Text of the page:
3. Narrow S mintmark over wide S. VAM-3A. A wide S mintmark was punched over a slightly doubled narrow S on a die that had already been used, indicating that the San Francisco Mint must have had its own supply of S punches (alternatively and less likely, the die was returned to Philadelphia for reprocessing, then sent back to San Francisco). Walter H. Breen suggested that all three S mintmarks are of the same size, and the mintmark is simply triple punched. (Thomas K. DeLorey also believes this is a triple-punched mintmark. Letter to the author, November 13, 1992.) Jeff Oxman stated the following: (Letter to the author, November 29, 1992.)
Society of Silver Dollar Collectors members have discussed this variety at length and have concluded it is a dual mintmark variety, that is a narrow S over a wide S. However, we believe that ALL mintmarks were applied in Philadelphia, never at the branch mints. The following scenario is likely:
1899 and 1900 represented transition years for San Francisco mintmarks, since prior to this, a narrow S punch was used exclusively, and beginning in 1901, a wide S punch became the principal mintmark for the rest of the dollar series. It is quite conceivable that an engraver inadvertently used a narrow S punch that had been the standard punch up to this time, and then corrected his mistake by repunching the die with the wide S punch. Although the narrow S may well have been properly effaced from the die, it became visible again when minute pieces of metal which had covered the old mintmark fell out as a result of the pounding incurred while striking coins. In the case of the narrow S mintmark over wide S, two states of the die are known. One features only a repunched narrow S mintmark, whereas the later state shows the remains of the wide S as well.
NEW OVER OLD HUB: DOUBLE OLIVE AT CLAW
VAM C-4 OVER C-3 REVERSE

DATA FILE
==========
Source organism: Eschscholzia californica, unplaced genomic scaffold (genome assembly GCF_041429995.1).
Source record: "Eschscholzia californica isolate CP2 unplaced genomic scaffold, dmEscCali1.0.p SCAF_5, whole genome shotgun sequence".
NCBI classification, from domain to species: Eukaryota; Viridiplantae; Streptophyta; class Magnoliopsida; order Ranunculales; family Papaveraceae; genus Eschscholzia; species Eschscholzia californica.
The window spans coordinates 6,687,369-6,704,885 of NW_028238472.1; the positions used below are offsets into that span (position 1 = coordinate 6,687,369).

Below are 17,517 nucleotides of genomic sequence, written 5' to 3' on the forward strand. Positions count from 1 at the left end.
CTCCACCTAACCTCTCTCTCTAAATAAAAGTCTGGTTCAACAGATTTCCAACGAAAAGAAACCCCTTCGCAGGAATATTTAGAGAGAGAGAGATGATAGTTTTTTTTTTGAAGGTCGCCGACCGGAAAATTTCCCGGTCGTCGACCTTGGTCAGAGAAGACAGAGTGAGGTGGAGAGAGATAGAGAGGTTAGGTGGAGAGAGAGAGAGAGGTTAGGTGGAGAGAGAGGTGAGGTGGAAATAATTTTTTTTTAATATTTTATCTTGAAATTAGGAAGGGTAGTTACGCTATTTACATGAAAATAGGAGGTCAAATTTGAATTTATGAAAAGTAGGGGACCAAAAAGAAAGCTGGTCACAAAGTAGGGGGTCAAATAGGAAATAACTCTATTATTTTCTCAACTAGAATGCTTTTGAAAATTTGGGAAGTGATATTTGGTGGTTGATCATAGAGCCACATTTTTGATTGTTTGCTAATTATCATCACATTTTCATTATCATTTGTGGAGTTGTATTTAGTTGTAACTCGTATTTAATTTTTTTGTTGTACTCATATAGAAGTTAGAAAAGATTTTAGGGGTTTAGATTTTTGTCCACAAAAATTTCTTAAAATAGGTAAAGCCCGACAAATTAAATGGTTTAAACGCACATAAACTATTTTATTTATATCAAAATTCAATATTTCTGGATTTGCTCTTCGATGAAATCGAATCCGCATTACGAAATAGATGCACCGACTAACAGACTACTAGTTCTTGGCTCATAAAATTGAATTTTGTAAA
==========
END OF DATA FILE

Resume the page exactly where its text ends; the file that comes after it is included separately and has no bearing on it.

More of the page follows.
1. C-4 reverse hub over C-3, "2 Olive Reverse" (VAM nomenclature). Large wide S: VAM-16. Breast feathers not well formed, as on all C-4 dies. Forms a small minority of this date.
Dies prepared: Obverse: 35; Reverse: 35
Circulation strike mintage: 3,540,000; Delivery figures by month: January: none; February: none; March: 500,000; April: none; May: none; June: none; July: none; August: none; September: 1,000,000; Octo-ber: 1,000,000; November: none; December: 1,040,000.
Estimated quantity melted: 1,000,000 or more under the 1918 Pittman Act; additional coins in later melts .
Availability of prooflike coins: Readily available, but demand is low as most have unsatisfactory surfaces. DMPL coins are rare.
Characteristics of striking: Varies widely, from flat to sharp.
Known hoards of Mint State coins: Many bags were distributed by the Treasury from the early 1940s through the early 1960s.
Two distinctly different reverse hubs were employed in making dies this year, called C-3 (old style) and C-4 (new) by Van Allen and Mallis. At least one 1900-S die was made from both punches, C-4/C-3
Distribution of Dollars
Annual Report of the Director of the Mint, 1900, gave details of coinage and distribution during the fiscal year: San Francisco: In mint, July 1, 1899, 51,962,686; coinage fiscal year 1900, 546,000; total, 52,508,686; in mint July 1, 1900, 51,775,509; total, 51,775,509; distributed from mint, 733,177.
George T. Morgan
90% Silver, 10% Copper
The United States of America